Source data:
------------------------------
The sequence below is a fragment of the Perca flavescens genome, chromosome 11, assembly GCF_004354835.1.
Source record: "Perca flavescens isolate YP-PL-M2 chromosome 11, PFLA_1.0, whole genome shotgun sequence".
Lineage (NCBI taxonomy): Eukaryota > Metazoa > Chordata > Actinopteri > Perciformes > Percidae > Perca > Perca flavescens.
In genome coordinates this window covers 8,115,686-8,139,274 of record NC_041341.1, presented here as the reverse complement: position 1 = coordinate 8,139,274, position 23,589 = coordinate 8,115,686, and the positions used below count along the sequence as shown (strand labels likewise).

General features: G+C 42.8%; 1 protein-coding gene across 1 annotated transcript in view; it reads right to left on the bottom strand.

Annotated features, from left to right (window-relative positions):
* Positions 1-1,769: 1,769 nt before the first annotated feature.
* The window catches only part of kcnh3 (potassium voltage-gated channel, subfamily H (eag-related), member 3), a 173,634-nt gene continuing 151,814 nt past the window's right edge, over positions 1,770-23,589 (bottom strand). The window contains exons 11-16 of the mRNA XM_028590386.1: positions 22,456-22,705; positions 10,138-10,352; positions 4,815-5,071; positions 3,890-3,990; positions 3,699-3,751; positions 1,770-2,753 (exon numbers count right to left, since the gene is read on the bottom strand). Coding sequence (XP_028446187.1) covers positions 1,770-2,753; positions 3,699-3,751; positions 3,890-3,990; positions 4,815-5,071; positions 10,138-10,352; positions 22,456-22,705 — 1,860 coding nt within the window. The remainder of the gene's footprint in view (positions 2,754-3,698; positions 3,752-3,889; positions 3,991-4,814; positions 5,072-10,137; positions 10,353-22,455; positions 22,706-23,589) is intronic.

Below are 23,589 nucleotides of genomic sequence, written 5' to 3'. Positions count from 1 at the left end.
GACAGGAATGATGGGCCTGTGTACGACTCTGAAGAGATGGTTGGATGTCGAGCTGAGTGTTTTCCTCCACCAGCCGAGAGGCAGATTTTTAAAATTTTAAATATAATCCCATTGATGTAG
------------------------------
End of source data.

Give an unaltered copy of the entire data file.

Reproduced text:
The sequence below is a fragment of the Perca flavescens genome, chromosome 11, assembly GCF_004354835.1.
Source record: "Perca flavescens isolate YP-PL-M2 chromosome 11, PFLA_1.0, whole genome shotgun sequence".
Lineage (NCBI taxonomy): Eukaryota > Metazoa > Chordata > Actinopteri > Perciformes > Percidae > Perca > Perca flavescens.
In genome coordinates this window covers 8,115,686-8,139,274 of record NC_041341.1, presented here as the reverse complement: position 1 = coordinate 8,139,274, position 23,589 = coordinate 8,115,686, and the positions used below count along the sequence as shown (strand labels likewise).

General features: G+C 42.8%; 1 protein-coding gene across 1 annotated transcript in view; it reads right to left on the bottom strand.

Annotated features, from left to right (window-relative positions):
* Positions 1-1,769: 1,769 nt before the first annotated feature.
* The window catches only part of kcnh3 (potassium voltage-gated channel, subfamily H (eag-related), member 3), a 173,634-nt gene continuing 151,814 nt past the window's right edge, over positions 1,770-23,589 (bottom strand). The window contains exons 11-16 of the mRNA XM_028590386.1: positions 22,456-22,705; positions 10,138-10,352; positions 4,815-5,071; positions 3,890-3,990; positions 3,699-3,751; positions 1,770-2,753 (exon numbers count right to left, since the gene is read on the bottom strand). Coding sequence (XP_028446187.1) covers positions 1,770-2,753; positions 3,699-3,751; positions 3,890-3,990; positions 4,815-5,071; positions 10,138-10,352; positions 22,456-22,705 — 1,860 coding nt within the window. The remainder of the gene's footprint in view (positions 2,754-3,698; positions 3,752-3,889; positions 3,991-4,814; positions 5,072-10,137; positions 10,353-22,455; positions 22,706-23,589) is intronic.

Below are 23,589 nucleotides of genomic sequence, written 5' to 3'. Positions count from 1 at the left end.
GACAGGAATGATGGGCCTGTGTACGACTCTGAAGAGATGGTTGGATGTCGAGCTGAGTGTTTTCCTCCACCAGCCGAGAGGCAGATTTTTAAAATTTTAAATATAATCCCATTGATGTAG